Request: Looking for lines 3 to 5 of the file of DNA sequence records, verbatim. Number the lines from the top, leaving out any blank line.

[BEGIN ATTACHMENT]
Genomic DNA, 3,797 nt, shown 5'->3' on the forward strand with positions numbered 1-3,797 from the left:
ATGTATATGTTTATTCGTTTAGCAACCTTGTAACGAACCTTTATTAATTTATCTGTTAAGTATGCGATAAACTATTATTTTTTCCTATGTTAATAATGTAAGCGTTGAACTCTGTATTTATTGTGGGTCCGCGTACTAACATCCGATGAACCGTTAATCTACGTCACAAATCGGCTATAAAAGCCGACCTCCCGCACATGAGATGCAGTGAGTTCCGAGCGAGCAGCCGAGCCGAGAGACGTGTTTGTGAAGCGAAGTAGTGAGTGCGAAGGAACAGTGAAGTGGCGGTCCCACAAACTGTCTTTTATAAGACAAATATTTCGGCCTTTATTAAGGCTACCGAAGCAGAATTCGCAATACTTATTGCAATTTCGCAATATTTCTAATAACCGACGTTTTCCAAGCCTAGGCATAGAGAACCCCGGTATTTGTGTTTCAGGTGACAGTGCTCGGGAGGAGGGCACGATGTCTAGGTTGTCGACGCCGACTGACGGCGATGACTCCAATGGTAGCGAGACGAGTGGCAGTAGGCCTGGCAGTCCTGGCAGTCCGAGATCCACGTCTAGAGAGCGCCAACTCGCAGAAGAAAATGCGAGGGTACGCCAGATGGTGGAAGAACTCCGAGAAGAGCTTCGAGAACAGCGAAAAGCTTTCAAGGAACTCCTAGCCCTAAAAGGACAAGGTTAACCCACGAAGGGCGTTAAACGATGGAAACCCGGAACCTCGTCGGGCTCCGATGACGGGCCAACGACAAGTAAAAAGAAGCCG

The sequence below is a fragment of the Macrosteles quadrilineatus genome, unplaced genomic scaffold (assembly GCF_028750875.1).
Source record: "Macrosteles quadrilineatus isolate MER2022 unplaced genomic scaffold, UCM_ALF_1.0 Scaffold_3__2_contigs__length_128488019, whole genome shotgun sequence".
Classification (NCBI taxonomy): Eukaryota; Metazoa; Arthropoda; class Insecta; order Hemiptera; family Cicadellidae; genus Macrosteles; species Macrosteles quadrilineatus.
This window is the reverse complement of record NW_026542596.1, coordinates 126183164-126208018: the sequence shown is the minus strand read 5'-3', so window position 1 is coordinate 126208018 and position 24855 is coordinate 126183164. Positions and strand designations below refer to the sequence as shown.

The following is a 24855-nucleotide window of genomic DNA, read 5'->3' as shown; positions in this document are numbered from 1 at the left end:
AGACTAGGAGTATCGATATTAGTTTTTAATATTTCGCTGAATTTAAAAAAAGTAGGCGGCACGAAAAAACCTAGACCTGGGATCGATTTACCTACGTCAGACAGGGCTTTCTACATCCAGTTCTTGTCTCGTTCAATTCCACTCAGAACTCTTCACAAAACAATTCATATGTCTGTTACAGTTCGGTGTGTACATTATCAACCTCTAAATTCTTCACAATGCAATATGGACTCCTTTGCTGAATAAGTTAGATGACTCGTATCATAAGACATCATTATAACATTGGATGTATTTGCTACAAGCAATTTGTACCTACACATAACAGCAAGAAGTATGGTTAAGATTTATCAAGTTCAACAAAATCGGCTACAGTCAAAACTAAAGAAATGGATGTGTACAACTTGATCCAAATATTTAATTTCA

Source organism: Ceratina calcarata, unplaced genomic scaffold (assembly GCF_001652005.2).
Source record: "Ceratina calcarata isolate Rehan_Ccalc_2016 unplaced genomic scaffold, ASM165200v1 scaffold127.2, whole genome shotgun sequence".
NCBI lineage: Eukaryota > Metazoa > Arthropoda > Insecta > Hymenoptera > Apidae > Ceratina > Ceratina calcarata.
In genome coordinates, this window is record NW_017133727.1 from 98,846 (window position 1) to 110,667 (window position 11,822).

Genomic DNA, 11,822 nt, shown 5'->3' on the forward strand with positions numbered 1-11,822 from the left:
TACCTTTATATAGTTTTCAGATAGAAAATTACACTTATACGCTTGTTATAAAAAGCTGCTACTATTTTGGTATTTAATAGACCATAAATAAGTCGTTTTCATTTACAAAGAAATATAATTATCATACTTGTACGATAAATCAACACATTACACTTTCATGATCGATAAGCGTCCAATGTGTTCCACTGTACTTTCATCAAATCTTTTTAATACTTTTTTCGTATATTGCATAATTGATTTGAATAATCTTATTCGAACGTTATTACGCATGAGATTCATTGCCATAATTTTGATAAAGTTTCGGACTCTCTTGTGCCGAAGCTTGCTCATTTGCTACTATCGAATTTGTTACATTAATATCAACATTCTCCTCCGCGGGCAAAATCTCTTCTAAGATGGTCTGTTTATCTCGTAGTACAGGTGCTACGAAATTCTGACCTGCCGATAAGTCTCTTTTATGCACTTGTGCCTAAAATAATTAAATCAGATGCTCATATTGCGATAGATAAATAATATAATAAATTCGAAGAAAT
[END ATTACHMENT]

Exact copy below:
The sequence below is a fragment of the Macrosteles quadrilineatus genome, unplaced genomic scaffold (assembly GCF_028750875.1).
Source record: "Macrosteles quadrilineatus isolate MER2022 unplaced genomic scaffold, UCM_ALF_1.0 Scaffold_3__2_contigs__length_128488019, whole genome shotgun sequence".
Classification (NCBI taxonomy): Eukaryota; Metazoa; Arthropoda; class Insecta; order Hemiptera; family Cicadellidae; genus Macrosteles; species Macrosteles quadrilineatus.